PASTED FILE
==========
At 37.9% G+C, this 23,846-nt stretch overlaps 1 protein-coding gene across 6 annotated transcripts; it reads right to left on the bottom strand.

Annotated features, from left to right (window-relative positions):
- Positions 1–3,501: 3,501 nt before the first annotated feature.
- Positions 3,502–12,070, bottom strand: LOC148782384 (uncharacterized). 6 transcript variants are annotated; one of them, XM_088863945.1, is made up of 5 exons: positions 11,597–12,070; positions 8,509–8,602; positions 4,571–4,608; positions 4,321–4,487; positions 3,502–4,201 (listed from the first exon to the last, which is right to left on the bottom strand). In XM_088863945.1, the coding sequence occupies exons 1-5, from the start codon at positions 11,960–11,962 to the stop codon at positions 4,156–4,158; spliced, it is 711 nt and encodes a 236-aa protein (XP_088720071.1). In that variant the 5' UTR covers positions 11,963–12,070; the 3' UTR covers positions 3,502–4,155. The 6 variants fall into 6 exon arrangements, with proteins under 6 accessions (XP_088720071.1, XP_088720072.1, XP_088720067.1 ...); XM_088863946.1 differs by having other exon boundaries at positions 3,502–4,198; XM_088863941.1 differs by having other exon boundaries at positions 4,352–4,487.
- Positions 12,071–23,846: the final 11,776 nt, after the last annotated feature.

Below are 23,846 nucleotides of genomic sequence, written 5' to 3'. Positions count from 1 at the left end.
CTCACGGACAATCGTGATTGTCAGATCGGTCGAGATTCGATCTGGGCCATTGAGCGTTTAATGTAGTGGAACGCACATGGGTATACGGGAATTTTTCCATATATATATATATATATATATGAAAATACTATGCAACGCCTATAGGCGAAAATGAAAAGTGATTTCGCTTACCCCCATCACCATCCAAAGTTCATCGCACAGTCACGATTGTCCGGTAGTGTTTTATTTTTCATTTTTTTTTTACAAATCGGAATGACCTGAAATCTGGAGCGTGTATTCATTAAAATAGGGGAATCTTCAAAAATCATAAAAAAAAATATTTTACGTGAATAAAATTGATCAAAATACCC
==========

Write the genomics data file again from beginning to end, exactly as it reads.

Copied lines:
At 37.9% G+C, this 23,846-nt stretch overlaps 1 protein-coding gene across 6 annotated transcripts; it reads right to left on the bottom strand.

Annotated features, from left to right (window-relative positions):
- Positions 1–3,501: 3,501 nt before the first annotated feature.
- Positions 3,502–12,070, bottom strand: LOC148782384 (uncharacterized). 6 transcript variants are annotated; one of them, XM_088863945.1, is made up of 5 exons: positions 11,597–12,070; positions 8,509–8,602; positions 4,571–4,608; positions 4,321–4,487; positions 3,502–4,201 (listed from the first exon to the last, which is right to left on the bottom strand). In XM_088863945.1, the coding sequence occupies exons 1-5, from the start codon at positions 11,960–11,962 to the stop codon at positions 4,156–4,158; spliced, it is 711 nt and encodes a 236-aa protein (XP_088720071.1). In that variant the 5' UTR covers positions 11,963–12,070; the 3' UTR covers positions 3,502–4,155. The 6 variants fall into 6 exon arrangements, with proteins under 6 accessions (XP_088720071.1, XP_088720072.1, XP_088720067.1 ...); XM_088863946.1 differs by having other exon boundaries at positions 3,502–4,198; XM_088863941.1 differs by having other exon boundaries at positions 4,352–4,487.
- Positions 12,071–23,846: the final 11,776 nt, after the last annotated feature.

Below are 23,846 nucleotides of genomic sequence, written 5' to 3'. Positions count from 1 at the left end.
CTCACGGACAATCGTGATTGTCAGATCGGTCGAGATTCGATCTGGGCCATTGAGCGTTTAATGTAGTGGAACGCACATGGGTATACGGGAATTTTTCCATATATATATATATATATATATGAAAATACTATGCAACGCCTATAGGCGAAAATGAAAAGTGATTTCGCTTACCCCCATCACCATCCAAAGTTCATCGCACAGTCACGATTGTCCGGTAGTGTTTTATTTTTCATTTTTTTTTTACAAATCGGAATGACCTGAAATCTGGAGCGTGTATTCATTAAAATAGGGGAATCTTCAAAAATCATAAAAAAAAATATTTTACGTGAATAAAATTGATCAAAATACCC